PORTLAND — The defense declared a partial victory Monday in the trial of a Scarborough man accused of severely beating a Portland woman after the jury acquitted Eric Gwaro of attempted murder, but found him guilty on three other charges.
Gwaro, 28, was found not guilty of Class A attempted murder, but guilty of Class A elevated aggravated assault, Class B aggravated assault, and Class E violation of bail conditions.
Defense attorneys Daniel Lilley and Tina Nadeau argued throughout Gwaro’s almost week-long trial that although he did strike 25-year-old Sherri York during a dispute over money in the early morning hours of Aug. 30, 2012, he never stomped on her head as alleged and was too drunk at the time to have consciously formed the intent to kill her.
The jury deliberated for approximately two hours before rendering its verdict — first for 45 minutes on Friday afternoon before court closed for the day, then for just more than an hour on Monday morning.
The defense did not dispute that Gwaro repeatedly hit York on the night in question.
The time-line seemingly accepted by prosecutors and defense attorneys involved Gwaro leaving his job as a Cape Elizabeth bartender on the night of the crime, visiting several Portland-area bars for drinks, and then attempting to pick up York outside the Big Apple convenience store at the corner of Washington and Cumberland avenues.
York allegedly offered to have sex with Gwaro for money, but defense attorneys argued that he refused, then became “enraged” when she stole cash from the center console of his vehicle and fled while stopped at a red light.
Gwaro, who is married with two children, took the witness stand in his own defense Friday and suggested he’d never previously met York, but found her attractive and hoped she’d join him for drinks and potentially a romantic encounter.
He said he circled the city in his vehicle looking for York after she ran away with his money and eventually found her near the Big Apple, where he first met her. There, Gwaro admitted to grabbing the back of her collar and dragging her out of the convenience store parking lot – an action shown to the jury in convenience store surveillance video footage – and then hitting her with his hands approximately three times.
That’s where defense and prosecution accounts of the night diverged dramatically.
Cumberland County Deputy District Attorney Megan Elam contended during the trial that Gwaro followed up the initial strikes by kicking and stomping on York’s head while she was unconscious on the ground, then carried her to a nearby Montgomery Street alley and dumped her nearly lifeless body.
The defense attorneys countered that Gwaro was suffering from periodic blackouts on the night in question because of his heavy drinking, and didn’t remember what transpired after the first three strikes. Gwaro said from the witness stand he couldn’t have kicked or stomped on York’s head during the time of memory loss because “that’s not the person that I know that I am.”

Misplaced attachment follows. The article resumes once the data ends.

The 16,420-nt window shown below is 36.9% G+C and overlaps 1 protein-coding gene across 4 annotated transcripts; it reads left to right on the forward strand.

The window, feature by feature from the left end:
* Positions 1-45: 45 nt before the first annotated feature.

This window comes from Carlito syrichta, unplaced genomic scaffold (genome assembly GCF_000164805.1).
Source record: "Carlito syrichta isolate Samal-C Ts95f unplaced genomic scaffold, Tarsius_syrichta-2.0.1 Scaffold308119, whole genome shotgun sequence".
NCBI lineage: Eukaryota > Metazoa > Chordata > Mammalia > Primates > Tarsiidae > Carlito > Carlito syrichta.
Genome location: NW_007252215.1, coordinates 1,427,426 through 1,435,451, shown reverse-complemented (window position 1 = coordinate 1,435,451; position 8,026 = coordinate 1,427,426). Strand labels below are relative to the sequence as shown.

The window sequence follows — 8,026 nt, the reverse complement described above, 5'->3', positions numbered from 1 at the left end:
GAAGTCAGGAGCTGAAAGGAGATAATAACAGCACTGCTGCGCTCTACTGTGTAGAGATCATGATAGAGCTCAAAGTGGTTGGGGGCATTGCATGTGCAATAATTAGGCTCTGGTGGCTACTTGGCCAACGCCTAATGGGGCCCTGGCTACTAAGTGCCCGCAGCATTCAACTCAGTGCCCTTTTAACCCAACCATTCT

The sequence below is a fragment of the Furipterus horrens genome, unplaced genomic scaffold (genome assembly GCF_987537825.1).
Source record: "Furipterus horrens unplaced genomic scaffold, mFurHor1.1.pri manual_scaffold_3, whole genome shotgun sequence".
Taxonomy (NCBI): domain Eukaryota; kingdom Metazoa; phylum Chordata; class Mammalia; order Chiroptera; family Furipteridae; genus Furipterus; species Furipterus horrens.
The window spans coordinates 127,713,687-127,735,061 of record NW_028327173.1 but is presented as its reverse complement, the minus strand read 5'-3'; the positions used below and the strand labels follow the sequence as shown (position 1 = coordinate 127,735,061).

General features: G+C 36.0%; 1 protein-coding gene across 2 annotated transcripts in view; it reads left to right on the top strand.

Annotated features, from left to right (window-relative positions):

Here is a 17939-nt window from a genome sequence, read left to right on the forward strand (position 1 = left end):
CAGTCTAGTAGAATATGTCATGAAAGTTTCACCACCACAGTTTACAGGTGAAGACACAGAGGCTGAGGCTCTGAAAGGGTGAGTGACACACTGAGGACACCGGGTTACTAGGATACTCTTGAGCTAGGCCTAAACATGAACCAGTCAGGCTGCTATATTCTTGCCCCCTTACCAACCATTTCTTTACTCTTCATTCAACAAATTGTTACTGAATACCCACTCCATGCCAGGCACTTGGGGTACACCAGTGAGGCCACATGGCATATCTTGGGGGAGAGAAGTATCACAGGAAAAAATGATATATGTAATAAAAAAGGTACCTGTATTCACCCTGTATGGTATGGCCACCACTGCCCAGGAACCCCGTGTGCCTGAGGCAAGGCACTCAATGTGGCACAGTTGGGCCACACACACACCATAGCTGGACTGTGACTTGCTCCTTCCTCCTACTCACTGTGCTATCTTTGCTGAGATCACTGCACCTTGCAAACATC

He said the next thing he remembered after hitting York with his hands was running from police several minutes later.
Lilley during the trial attacked the credibility of two witnesses who testified they saw the alleged kicking and stomping action central to the prosecution’s case. He said the individuals, residents of a nearby Montgomery Street apartment who were awoken by the commotion outside, had criminal histories of their own and couldn’t be trusted.
Elam countered that the witnesses’ criminal histories made them natural adversaries for law enforcement, not allies who would concoct stories to help the police and prosecution.
Testimony delivered during the trial conflicted on the level of Gwaro’s inebriation on the night of the crime, with a worker from a nearby homeless shelter saying she saw him urinate on the side of her building and was concerned he was drunk. Two police officers also said they later pulled him over and found no signs of intoxication.
Another point of debate in the trial was the prosecution’s contention that Gwaro’s “shod foot” could be considered a “dangerous weapon,” a distinction necessary to create the charge of elevated aggravated assault.
Lilley argued that calling the decade-old canvas sneaker Gwaro wore on the night of the crime a “dangerous weapon” was “over the top,” even if jurors did believe he used his foot to assault York.
The Class A assault conviction carries a maximum sentence of 30 years in prison and $50,000 in fines, while the Class B conviction carries a top sentence of 10 years in prison and $20,000 in fines. The Class E misdemeanor conviction could yield a maximum sentence of six months in jail and $1,000 in fines.